An organisation needs enough people with the right skills, knowledge and experience to manage work in a 21st century (digital) market effectively.

This means both bringing in a specific digital expertise as well as upskilling staff to use relevant digital skills and ways of working in their day-to-day tasks and activities. If this is done well, it will help organisations adapt their mindsets, technology and processes to the specific contexts they work in, and achieve the most impact.

Organisations also need a structure that makes those people and skills accessible where and when they’re needed. There are different models for structuring digital expertise in an organisation. The most common are:

  • Centralised. A multi-skilled team of people deliver digital strategy, technology, communications, products and services.
  • Hub and spoke. A central digital team facilitates the implementation of digital strategies and processes. Specialist digital roles exist in teams around the organisation. These might include digital fundraiser, digital campaigner, and digital marketeer.
  • De-centralised. There is no digital team, but there may be some top level digital strategic roles which work across the organisation. Relevant digital (implementation) roles exist in each team. For example, digital technology development may sit in the IT team, and digital content in the communications team.

The success of these models depends on the maturity of an organisation. For hub and spoke or decentralised structures to work, an organisation needs to have a solid set of processes and systems, and an established approach to digital product development. Without these, decentralising digital operations will lead to patchy and siloed digital outputs.

Things to think about

  • How many people across all the teams in your organisation have digital skills and expertise?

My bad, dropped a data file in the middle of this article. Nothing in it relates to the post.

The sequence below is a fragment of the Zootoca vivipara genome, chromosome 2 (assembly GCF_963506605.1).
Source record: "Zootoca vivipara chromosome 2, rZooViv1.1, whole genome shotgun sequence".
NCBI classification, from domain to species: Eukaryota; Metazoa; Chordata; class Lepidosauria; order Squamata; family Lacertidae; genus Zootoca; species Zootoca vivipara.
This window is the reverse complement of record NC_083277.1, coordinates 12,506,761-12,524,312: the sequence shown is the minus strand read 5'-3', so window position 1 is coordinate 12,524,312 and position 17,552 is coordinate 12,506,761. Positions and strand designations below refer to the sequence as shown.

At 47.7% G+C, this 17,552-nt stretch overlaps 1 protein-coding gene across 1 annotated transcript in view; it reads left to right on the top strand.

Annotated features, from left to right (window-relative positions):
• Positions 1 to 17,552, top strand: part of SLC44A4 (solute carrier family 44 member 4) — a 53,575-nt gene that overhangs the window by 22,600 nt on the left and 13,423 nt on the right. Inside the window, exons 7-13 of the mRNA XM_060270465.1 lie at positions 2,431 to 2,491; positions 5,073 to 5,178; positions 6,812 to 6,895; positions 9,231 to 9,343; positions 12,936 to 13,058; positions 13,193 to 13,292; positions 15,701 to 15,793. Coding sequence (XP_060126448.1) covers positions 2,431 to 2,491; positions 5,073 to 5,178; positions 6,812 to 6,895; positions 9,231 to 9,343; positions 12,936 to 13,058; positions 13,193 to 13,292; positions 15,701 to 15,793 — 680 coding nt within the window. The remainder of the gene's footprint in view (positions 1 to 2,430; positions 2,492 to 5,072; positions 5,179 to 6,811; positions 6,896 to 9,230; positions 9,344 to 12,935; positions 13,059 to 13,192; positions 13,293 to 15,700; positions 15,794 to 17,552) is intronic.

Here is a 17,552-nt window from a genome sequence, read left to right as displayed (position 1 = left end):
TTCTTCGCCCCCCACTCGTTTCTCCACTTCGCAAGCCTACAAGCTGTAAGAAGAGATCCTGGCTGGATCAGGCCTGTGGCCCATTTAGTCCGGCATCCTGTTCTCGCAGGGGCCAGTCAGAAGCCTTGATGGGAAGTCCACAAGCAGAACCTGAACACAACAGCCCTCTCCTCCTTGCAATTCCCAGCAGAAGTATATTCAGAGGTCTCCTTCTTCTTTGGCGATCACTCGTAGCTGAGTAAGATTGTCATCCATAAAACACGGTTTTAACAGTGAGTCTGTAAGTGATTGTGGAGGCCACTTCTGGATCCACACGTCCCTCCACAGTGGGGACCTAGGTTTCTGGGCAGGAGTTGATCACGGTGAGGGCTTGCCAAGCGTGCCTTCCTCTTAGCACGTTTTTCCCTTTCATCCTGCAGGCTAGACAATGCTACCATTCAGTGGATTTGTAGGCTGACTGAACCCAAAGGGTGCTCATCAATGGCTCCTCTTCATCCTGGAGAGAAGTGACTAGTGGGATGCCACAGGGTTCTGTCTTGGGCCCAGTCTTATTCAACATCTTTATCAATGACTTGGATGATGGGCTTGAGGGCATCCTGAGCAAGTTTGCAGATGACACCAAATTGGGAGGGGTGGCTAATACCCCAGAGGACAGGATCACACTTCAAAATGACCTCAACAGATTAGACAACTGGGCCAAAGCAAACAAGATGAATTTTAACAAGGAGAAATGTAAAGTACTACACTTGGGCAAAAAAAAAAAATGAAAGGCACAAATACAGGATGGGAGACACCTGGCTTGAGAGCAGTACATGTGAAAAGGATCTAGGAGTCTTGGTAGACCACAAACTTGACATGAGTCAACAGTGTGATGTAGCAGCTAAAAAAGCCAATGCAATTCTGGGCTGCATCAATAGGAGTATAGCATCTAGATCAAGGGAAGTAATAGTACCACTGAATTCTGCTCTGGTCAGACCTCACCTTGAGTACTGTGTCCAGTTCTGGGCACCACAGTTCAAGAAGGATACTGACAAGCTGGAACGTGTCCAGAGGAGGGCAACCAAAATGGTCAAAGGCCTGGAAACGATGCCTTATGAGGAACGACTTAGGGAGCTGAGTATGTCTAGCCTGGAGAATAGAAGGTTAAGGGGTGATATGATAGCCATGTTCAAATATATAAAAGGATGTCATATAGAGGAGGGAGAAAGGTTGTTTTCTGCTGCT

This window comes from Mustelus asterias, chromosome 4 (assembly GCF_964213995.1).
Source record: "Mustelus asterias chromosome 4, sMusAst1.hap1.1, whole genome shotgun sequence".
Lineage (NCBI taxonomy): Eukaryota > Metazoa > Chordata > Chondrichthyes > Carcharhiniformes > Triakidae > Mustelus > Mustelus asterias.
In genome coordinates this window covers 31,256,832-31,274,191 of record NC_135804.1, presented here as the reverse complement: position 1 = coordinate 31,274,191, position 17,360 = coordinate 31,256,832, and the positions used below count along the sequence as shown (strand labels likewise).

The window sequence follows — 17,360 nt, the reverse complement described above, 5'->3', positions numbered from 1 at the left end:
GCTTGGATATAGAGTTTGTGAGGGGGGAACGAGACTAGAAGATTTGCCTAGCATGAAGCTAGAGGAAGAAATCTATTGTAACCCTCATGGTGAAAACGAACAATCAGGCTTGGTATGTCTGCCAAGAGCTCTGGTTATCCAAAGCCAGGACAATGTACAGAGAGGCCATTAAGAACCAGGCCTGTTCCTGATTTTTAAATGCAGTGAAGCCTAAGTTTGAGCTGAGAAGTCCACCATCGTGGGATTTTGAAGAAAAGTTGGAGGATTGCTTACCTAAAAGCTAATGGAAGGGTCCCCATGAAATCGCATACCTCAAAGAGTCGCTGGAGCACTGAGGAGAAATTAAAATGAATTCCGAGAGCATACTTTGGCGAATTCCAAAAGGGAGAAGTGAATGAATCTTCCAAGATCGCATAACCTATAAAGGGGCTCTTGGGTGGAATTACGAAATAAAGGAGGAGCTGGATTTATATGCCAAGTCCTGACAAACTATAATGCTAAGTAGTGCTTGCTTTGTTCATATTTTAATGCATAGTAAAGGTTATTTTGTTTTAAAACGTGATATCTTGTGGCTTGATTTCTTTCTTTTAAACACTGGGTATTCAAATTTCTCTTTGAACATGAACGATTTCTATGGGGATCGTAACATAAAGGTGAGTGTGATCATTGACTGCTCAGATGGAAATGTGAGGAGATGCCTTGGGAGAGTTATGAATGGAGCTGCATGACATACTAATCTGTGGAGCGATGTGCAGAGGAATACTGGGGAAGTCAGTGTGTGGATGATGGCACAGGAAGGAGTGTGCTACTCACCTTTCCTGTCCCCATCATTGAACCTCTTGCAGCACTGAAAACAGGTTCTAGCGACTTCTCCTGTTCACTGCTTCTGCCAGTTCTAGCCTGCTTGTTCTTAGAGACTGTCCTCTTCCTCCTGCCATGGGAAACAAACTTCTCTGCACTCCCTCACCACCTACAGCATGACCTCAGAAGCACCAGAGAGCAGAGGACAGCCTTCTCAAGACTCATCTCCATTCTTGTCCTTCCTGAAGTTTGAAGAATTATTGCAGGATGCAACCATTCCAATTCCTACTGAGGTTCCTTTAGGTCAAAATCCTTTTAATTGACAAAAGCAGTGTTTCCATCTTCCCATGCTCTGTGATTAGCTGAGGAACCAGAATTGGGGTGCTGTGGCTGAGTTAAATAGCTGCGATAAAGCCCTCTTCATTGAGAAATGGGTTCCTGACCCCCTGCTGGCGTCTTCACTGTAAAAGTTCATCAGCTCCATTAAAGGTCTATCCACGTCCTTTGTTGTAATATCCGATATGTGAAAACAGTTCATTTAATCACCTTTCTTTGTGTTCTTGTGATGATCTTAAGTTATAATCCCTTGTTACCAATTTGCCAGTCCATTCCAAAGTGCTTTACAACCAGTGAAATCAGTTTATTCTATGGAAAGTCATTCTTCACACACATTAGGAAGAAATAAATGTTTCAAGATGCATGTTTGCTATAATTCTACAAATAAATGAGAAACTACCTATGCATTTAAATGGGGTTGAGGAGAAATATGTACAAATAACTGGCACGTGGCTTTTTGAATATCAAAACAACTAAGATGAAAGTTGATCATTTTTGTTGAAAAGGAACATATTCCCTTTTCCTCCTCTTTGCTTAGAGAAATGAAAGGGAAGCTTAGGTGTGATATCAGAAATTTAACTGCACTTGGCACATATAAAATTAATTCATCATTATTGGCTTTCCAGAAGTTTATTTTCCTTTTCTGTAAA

• How many people who are not in a digital team or who don’t have ‘digital’ in their title have taken on digital responsibilities which are relevant to their work?
  • Do you have an agreed set of digital behavioural or skills competencies which are a part of every job in your organisation?

Capacity: five levels of maturity

1. Responsibility

One or more digital staff look after the website and email. They may not have a digital background or skillset.

2. Expertise

Basic digital functions are covered by people with specialist skills and experience.

3. Team

There’s a central team of digital specialists, with some digital delivery in other teams.

4. Function

There’s a senior digital lead and a team, with growing digital opportunities in other teams.

5. Capability

Senior digital leadership leads strategy across the organisation with effective delivery teams.


This article goes into more depth about the different ways of structuring digital in organisations.

Average score

Overall, for the capacity competency, organisations average out at level 2.7.

Scores by year

These graphs show the average scores for this competency over the last few years, expressed as a percentage.

  • 2020 58% 58%
  • 2019 56% 56%
  • 2018 56% 56%
  • 2017 52% 52%
  • 2016 46% 46%